“People like Paul and himself, with their pianos and violins, are here on this earth, the earth of South Africa, on the shakiest of pretexts… the ground beneath his feet is soaked with blood and the vast backward depth of history rings with shouts of anger.” – JM Coetzee, Youth
“…Any sensible person knows grief is a long-term project. I refuse to rush. The pain that is thrust upon us let no man slow or speed or fix.” – Max Porter, Grief is the Thing with Feathers
Sipping a mussel from its shell and staring at Mission Bay through a sun-laced pōhutukawa, the young doctor seemed lost for words.
Then: “This,” he said thoughtfully, “is not shit.”
I’d just spent some of day 38, supposedly a rest day, kayaking across Waitematā harbour with the eloquent Dr. Dan, a mate who generously hosted me for the three days I spent crossing Auckland proper.
Apart from it being a spectacular stretch of water, the point of the Waitematā paddle was to stick to my plan of travelling every metre of the whole, long, lovely length of Aotearoa, under my own steam.
For logistical reasons I’d ferried from Auckland’s north shore to its CBD a few days previously; now I had time to come back and fill in the gap (only a k or so each way).
We hired a tandem boat from Ferg’s Kayaks at Okahu Bay and a chirpy guide took us across to Devonport beach. The Harbour Bridge loomed above; a gentle but strong swell rolled in from the Pacific, blending with the wakes of ferries, speedboats and cargo ships.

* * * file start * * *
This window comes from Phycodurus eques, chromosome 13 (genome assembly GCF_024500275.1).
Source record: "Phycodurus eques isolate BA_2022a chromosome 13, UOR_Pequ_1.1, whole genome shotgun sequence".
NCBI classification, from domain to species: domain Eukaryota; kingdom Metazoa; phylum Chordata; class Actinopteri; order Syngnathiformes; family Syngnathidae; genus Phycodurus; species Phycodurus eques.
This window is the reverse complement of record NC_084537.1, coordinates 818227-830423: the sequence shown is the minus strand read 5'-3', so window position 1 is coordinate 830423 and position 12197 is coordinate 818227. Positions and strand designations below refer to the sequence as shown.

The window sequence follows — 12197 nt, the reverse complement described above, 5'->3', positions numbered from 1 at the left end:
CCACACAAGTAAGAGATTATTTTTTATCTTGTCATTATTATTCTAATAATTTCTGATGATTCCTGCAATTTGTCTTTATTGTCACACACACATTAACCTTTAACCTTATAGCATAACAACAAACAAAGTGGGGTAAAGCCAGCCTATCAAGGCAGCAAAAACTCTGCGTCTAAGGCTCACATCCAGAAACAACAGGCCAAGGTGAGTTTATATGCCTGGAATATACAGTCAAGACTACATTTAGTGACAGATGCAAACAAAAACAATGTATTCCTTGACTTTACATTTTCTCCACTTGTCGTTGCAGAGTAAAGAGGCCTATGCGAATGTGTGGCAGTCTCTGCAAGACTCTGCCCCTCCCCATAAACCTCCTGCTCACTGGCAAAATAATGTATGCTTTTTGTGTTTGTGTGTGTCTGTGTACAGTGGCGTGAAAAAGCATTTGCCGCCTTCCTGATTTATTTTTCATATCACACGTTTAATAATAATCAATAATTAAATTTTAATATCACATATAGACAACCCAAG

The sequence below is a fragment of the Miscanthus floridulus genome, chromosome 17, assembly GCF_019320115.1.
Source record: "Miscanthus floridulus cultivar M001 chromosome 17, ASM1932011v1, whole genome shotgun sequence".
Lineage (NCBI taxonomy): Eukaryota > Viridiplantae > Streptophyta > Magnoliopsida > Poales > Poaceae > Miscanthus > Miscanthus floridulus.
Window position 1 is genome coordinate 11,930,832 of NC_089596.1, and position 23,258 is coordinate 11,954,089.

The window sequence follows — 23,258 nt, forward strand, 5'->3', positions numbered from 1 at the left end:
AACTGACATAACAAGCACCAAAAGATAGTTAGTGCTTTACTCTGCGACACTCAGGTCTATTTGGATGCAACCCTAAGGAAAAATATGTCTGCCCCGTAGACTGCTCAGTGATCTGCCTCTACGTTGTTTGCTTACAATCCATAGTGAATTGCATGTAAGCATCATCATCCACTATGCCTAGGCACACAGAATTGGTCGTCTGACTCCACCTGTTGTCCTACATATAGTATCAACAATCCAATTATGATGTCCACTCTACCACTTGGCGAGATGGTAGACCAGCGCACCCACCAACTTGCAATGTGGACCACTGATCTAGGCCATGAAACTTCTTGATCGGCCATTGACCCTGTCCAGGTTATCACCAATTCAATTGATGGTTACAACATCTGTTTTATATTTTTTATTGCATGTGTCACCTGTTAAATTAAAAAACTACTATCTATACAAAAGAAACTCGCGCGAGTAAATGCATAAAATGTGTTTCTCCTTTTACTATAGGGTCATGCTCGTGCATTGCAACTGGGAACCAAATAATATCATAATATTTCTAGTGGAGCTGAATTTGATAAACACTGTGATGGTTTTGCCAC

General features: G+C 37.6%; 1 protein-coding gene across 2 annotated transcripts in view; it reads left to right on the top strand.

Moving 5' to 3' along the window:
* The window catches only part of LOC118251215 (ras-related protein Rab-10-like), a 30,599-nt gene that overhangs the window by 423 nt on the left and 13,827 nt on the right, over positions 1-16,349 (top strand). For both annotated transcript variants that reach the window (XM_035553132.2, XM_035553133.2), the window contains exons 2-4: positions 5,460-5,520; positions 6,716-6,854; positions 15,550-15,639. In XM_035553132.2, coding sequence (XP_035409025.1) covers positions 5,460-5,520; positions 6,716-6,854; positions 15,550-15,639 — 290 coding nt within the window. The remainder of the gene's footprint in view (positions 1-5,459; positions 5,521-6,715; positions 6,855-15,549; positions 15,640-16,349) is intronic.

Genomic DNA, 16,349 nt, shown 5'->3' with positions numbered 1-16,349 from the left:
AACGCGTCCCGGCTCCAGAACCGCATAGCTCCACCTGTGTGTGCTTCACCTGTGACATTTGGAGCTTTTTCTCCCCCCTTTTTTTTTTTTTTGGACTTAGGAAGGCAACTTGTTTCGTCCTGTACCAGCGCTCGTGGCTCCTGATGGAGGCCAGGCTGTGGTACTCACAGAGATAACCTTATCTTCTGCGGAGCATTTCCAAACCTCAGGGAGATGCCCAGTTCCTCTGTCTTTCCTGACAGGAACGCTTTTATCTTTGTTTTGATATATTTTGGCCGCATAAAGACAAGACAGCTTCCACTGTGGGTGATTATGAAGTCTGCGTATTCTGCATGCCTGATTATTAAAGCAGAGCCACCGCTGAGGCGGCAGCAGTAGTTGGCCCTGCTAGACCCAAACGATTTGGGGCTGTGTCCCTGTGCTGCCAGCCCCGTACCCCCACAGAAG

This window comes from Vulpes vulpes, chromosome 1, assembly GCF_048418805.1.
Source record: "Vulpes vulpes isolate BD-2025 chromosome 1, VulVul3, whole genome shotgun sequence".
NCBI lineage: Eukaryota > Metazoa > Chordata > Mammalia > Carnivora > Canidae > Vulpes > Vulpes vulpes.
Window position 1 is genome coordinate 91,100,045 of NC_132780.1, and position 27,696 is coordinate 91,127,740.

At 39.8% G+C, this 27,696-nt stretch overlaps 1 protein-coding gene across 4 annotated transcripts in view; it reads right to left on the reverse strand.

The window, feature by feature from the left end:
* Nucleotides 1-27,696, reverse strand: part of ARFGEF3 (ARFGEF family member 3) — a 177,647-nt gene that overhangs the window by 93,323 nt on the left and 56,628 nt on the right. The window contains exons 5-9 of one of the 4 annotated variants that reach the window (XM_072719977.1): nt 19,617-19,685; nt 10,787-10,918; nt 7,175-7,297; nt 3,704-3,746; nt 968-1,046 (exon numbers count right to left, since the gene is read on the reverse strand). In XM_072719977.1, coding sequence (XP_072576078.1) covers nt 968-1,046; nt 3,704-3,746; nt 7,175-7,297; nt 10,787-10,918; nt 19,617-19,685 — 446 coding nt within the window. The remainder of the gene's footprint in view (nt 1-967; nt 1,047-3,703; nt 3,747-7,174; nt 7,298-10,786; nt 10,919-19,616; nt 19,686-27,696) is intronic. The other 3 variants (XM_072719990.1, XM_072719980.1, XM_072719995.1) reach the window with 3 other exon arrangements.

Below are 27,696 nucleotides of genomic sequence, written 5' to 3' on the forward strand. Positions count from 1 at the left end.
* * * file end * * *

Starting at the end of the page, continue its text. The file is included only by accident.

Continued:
On the way back we visited Judges Bay, which is as close as small boats are allowed to the ferry dock in the CBD. Then we meandered through Hobson Bay (salvaging a storm-blown spinnaker en route).
Afterward, Dan and I walked around to Mission Bay to sit among the pōhutukawa branches on the verandah of the Belgian cafe, with the breeze, beers, mussels and frites; and lo, it was not even slightly shit.
Later we visited the Viaduct, and Dan showed me a famous ocean-going yacht that’s moored there, all incognito and elegant – the Ngataki. She’s the star of a classic of New Zealand sailing, writing and adventuring, South Sea Vagabonds (1939). This was a special moment for me (not least because Dan has a family connection to her). Her first skipper, Johnny Wray, was a lover of the sea’s “cleared attics” rather than the bewitching wrinkles of the land. But I feel sure Johnny, who built this incredibly resilient and lovely craft with his own hands and sailed her through storms, oceans and love affairs, would approve of the concept of Te Araroa.